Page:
Getting Started with Programming and getting absolutely nowhere: Part 18

Documentation: it’s really important

I’m going to take this lesson to talk about the elephant in the room when it comes to programming: documentation.

I’ve said it before, and I’ll say it again: documentation is really important. Whenever we write code we should always think of a way to document it, and we should try to do so as we write it. Don’t make it an afterthought — too often businesses make documentation a thing that isn’t done until everything else is done, this is bad. This creates a system where we not only have no idea how to use something, but we have to look at the source-code to understand it.

Recently, my friend Chris mentioned that he read the following statement from Google themselves in regards to Android:

Even the best developers frequently make mistakes in the way they interact with the Android system and with other applications

This is a very true aspect of Android development, and after thinking about it, I think we can blame the documentation.

Let’s be realistic, there’s hardly every a “bad system”, there’s mostly “bad usage” of the system, often encouraged by some sort of failure in the documentation:

  • Missing information on how to properly use an API;
  • A complete lack of examples on usage;
  • No explanation of how something works, simply examples;
  • Out-of-date documentation, such as in regard to Rev A, when we’re on Rev L;
  • A lack of organization (a sane person expects A.B to be under A, but it’s actually under C);
  • Too much documentation, more a “word problem” than anything else;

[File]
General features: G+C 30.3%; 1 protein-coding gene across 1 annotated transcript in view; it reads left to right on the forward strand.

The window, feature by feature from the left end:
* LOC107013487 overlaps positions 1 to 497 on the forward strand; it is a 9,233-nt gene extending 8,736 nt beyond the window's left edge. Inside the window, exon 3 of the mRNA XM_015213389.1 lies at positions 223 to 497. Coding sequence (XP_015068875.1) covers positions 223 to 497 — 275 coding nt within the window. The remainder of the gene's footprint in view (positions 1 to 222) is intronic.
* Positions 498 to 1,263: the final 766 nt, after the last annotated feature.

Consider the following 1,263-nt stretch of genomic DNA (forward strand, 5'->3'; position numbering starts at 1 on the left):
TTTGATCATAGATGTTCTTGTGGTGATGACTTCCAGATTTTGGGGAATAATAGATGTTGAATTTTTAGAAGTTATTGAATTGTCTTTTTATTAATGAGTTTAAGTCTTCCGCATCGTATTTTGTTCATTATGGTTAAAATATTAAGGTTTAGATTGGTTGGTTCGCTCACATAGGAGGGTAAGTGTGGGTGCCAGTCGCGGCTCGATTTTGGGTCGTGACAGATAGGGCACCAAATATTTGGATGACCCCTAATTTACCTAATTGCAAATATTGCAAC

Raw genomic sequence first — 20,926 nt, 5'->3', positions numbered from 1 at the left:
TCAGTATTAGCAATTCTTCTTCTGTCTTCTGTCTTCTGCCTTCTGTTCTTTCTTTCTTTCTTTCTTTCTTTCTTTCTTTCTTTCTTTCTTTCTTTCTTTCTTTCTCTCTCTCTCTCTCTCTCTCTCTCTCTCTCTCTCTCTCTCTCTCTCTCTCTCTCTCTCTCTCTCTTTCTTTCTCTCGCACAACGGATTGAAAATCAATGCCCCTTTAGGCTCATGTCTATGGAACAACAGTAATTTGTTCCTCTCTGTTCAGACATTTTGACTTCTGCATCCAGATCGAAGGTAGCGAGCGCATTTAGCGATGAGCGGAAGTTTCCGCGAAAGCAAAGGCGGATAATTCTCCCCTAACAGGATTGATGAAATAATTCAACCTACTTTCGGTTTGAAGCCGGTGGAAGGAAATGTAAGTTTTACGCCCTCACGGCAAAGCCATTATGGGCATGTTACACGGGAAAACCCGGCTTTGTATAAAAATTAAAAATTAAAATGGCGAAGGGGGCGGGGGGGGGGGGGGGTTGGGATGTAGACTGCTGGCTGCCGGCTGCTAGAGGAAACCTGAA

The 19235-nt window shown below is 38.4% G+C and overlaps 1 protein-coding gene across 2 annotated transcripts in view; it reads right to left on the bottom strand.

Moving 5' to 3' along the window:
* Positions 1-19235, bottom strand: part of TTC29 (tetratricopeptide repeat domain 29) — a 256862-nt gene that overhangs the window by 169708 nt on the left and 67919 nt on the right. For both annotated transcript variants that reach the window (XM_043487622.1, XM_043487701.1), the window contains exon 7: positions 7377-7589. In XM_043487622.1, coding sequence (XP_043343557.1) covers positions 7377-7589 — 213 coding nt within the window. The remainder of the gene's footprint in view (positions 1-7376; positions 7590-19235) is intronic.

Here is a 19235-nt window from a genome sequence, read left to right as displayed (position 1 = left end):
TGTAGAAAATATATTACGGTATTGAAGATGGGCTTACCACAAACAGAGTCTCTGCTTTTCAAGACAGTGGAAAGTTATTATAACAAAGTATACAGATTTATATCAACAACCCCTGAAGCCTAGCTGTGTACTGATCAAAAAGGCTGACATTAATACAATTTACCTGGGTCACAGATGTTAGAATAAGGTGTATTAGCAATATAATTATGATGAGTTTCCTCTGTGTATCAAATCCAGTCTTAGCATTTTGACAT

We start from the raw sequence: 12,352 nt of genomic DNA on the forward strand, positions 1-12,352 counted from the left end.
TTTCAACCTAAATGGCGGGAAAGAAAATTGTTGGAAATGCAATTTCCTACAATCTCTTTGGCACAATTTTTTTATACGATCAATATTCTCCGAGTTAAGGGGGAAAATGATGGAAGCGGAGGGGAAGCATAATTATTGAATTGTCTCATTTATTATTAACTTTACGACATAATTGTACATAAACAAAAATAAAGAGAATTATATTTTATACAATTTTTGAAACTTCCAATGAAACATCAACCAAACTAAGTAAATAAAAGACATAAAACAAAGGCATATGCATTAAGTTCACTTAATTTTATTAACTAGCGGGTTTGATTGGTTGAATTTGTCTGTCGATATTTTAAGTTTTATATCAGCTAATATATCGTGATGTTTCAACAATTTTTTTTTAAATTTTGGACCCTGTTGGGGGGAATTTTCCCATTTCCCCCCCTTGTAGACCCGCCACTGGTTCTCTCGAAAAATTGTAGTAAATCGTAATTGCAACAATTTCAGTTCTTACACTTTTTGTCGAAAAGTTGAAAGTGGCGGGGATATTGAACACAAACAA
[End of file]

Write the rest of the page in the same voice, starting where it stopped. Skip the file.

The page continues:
I’m going to use the Android documentation as an example here, because it really falls into the latter category which is possibly the biggest issue you can have. As people, we take the path of least resistance (go figure, so does electrical energy, water flow, air flow, basically everything ever). If we need to go from A to B to C, we do that. If D is optional, and it’s out of the way, we probably won’t go. It’s human nature, we are designed to take the easiest, quickest or most effective path.

When it comes to documentation there’s a “sweet middle”, you can have too little, and you can have too much. Both of those are dastardly: in the first case the software cannot be understood, in the second it probably won’t be understood. As an example of how documentation harms, let’s look at the Android API documentation.

There’s no immediate call to action to the documentation

When you first hit this page it leaves you wanted to know how and where to go. I want to know how to get a location via GPS, how the hell do I navigate to it? For those who want the answer, it’s:

  1. Click “API Guides” on the left bar (probably in a new spot by the time you read this)
  2. Location and Sensors
  3. Location Strategies

We have two problems here: first, I would not expect GPS information to be under “Location Strategies”, I see “Position Sensors” and gravitate there. Second: this page gives you a plethora of information, too much information, in fact. I came looking for a sample of gathering the GPS location, what I got was a bunch of word-problems, and a massive block of code that, without context, really only tells us how to determine if a location is better or not. What we need to do is really read into “Deciding when to start listening for updates”, as this tells us how to hook the GPS Location provider to our code.